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Padres outlast Jays in 17-inning victory

The SportsXchange

SAN DIEGO -- Clayton Richard figured he would get his first win on Saturday. He never imagined it would come in relief.

"I was hoping I was going to get a win today, but I was thinking it was going to be later in the day," said Richard, who was the scheduled starter for the second game of the three-game series between San Diego and Toronto. "That's the crazy thing about baseball. You never know what you're going to get."

Richard ended his five-game skid early Saturday morning when Jesus Guzman singled home Jedd Gyorko for the winning run with two outs in the 17th inning, lifting the Padres to a 4-3 victory over the weary Blue Jays before a crowd of 24,219 at Petco Park.

Richard (1-5) worked two innings of hitless relief, striking out two and allowing the Padres to prevail in a four-hour, 58-minute affair that ended just after midnight PT. Todd Redmond (0-1), who gave up one run and two hits in 3 2/3 innings, was dealt the loss.

"You come to the park thinking out a plan and then it's just turned upside down," Richard said. "That's part of the fun of the game, being in situations when something different happens that you never imagine. A lot of fun."

Toronto's Edwin Encarnacion hit his club-leading 15th home run of the season, and Colby Rasmus launched his ninth, but it didn't matter in the end.

"It's a great win," San Diego manager Bud Black said. "So many guys contributed on the mound. We played good defense, fundamentally sound all the way through this game. They pitched well, too. We got the big hit at the end. It took a while. Big hit for (Guzman)."

It was Guzman's first walk-off hit of his career. It also was his first RBI since May 20 against St. Louis.

The Blue Jays flew from Atlanta to San Diego after losing to the Braves on Thursday. They didn't arrive in San Diego until late that night.

"A marathon. I think what makes it tough is that we flew cross country and got in a little late," said Toronto starter Chad Jenkins, who worked five innings, giving up three runs (two earned) and three hits with two strikeouts and no walks. "We're still all on Eastern time. So technically, for us, it's 3 or 4 in the morning, so guys are tired."

San Diego starter Jason Marquis allowed three runs and seven hits, including two home runs, in 5 1/3 innings. He struck out six and walked four. Marquis retired the Blue Jays in order in the first, but they consistently knocked him around from that point on.

Padres first baseman Yonder Alonso was hit by a pitch on his right hand by reliever Aaron Loup in the seventh and left the game in the eighth. He suffered a hand contusion. X-rays were negative. Alonso will be re-evaluated later Saturday.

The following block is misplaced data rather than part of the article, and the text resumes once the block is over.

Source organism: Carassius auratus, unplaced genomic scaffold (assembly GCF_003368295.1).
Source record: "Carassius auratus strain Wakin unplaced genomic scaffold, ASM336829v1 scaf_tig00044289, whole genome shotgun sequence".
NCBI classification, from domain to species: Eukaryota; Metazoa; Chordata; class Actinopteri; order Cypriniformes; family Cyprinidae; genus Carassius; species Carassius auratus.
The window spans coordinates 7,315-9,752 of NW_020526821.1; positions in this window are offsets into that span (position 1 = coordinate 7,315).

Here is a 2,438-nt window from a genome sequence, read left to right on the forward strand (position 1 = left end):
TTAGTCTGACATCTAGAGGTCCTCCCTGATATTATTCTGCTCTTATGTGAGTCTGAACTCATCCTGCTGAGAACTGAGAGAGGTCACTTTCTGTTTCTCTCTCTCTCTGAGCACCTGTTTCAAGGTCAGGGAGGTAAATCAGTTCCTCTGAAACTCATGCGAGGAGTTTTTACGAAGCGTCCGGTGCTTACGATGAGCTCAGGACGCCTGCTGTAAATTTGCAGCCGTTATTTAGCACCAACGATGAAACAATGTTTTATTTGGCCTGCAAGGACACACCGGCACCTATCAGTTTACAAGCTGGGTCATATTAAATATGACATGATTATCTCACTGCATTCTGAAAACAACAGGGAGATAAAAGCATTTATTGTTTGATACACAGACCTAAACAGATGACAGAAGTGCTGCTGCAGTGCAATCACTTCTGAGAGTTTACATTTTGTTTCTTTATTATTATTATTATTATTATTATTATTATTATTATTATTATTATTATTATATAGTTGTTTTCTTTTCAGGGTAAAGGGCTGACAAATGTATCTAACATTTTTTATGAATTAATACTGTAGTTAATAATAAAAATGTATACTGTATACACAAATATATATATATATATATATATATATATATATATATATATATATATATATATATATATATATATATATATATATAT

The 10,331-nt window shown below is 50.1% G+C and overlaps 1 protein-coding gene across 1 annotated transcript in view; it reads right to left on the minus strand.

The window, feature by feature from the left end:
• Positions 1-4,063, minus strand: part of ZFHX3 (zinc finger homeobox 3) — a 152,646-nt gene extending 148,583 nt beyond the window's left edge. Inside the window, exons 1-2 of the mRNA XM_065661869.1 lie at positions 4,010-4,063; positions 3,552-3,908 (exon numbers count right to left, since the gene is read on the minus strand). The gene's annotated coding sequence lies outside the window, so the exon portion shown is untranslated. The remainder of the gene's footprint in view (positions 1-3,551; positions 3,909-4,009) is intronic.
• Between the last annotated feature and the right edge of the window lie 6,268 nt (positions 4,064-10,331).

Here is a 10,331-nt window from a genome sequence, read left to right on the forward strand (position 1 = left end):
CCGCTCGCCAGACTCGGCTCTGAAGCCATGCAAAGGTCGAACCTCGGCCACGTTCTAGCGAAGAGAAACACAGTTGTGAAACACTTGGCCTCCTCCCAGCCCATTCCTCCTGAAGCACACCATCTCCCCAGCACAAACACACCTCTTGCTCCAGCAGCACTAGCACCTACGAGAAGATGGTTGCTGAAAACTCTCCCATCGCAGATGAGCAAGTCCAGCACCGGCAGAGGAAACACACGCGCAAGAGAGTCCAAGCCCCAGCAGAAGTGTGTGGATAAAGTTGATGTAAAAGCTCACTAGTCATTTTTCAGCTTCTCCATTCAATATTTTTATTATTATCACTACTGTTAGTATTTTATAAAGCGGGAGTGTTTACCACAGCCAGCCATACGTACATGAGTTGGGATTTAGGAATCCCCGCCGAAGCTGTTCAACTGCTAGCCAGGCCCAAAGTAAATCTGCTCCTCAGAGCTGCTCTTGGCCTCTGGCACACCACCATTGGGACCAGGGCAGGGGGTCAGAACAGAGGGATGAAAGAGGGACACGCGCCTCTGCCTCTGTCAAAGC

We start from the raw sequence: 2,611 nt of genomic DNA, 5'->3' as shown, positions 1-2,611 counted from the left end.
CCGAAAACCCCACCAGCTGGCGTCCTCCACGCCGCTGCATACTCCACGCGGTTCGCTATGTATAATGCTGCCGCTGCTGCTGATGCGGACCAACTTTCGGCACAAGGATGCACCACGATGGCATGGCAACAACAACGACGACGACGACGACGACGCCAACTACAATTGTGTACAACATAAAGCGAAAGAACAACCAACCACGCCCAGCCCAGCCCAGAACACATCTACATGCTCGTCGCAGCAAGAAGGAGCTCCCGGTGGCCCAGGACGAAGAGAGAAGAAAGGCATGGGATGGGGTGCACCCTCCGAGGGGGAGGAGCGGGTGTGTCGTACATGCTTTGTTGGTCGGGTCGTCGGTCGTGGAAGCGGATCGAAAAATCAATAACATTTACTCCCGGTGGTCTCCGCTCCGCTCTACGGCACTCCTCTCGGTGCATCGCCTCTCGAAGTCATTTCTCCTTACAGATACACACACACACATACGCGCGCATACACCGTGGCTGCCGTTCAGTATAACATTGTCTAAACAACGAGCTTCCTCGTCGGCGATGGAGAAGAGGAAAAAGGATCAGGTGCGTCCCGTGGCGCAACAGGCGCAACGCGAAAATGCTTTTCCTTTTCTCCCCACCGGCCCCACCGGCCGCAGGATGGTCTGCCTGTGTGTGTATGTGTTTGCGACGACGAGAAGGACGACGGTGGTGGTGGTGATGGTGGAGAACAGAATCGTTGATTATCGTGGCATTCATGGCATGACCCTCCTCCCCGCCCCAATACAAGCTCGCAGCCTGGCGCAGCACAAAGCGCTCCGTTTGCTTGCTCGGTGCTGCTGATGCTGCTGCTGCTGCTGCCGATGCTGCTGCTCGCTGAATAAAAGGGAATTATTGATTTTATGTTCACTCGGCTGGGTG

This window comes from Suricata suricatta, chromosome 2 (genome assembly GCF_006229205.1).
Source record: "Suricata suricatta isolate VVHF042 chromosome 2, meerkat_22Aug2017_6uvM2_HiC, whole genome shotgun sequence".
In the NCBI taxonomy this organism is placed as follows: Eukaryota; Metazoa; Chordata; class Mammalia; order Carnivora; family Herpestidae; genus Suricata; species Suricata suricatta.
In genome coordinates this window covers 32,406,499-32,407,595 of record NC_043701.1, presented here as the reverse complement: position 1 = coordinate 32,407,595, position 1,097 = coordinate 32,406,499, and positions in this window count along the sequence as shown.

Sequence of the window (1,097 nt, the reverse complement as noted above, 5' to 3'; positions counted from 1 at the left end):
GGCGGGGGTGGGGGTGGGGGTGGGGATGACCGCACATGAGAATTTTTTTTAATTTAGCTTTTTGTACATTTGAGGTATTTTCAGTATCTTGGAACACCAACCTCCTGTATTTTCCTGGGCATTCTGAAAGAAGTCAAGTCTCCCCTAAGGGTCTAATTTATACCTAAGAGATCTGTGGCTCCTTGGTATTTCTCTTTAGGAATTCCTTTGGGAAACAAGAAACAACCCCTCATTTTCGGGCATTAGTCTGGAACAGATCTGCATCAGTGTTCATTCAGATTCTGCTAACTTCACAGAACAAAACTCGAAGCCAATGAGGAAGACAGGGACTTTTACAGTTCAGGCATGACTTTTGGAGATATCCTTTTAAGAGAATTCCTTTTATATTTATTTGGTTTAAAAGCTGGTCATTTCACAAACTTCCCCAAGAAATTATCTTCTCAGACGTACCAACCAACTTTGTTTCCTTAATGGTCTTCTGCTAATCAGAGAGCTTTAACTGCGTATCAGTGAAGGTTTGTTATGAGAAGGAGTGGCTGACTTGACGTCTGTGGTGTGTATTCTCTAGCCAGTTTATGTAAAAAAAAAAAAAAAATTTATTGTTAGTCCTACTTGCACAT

The Padres (25-29) handed the Blue Jays (23-32) their second straight loss.

Rasmus jumped on the first pitch he got from Marquis and drove it an estimated 409 feet over the wall in center with one out in the second for a two-run homer.

In the bottom of the inning, Rasmus robbed Alonso of a home run by leaping and making a catch at the center-field wall.

Encarnacion led off the fourth by drilling Marquis' first pitch onto the lower level patio of the Western Metal Supply building in left for a 3-0 Toronto lead.

The Blue Jays threatened again later in the inning, loading the bases. But Marquis struck out Jenkins to escape the jam.

The Padres rallied to tie the score at 3 in the fifth on Gyorko's two-run double to right-center, scoring Carlos Quentin and Alonso. Gyorko, who advanced to third on the throw to the plate, came home when J.P. Arencibia's attempt to throw him out at third sailed past Encarnacion and down the left-field line.

NOTES: Encarnacion's homer ended a two-game drought by the Blue Jays. ... Marquis made his 300th career start, one of 20 active pitchers to have 300 or more starts. Marquis' first career appearance also came against Toronto in an interleague game when he was pitching for the Atlanta Braves. ... This is the third series between the clubs, all of them played in San Diego. The Padres, who are 3-4 against the Blue Jays, have never played in Toronto, the only major league city they have yet to visit. ... The Padres honored several former Negro League players, including country and western singer Charley Pride, during its 10th "Salute to the Negro Leagues" before the game. The others included George "Jo-Jo" Altman, Neale "California Comet" Henderson, Don "Groundhog" Johnson, Ray "Boo Boy" Knox, Minnie Minoso, Mack "The Knife" Pride, Jim Robinson and Ron "Roomie" Teasley.
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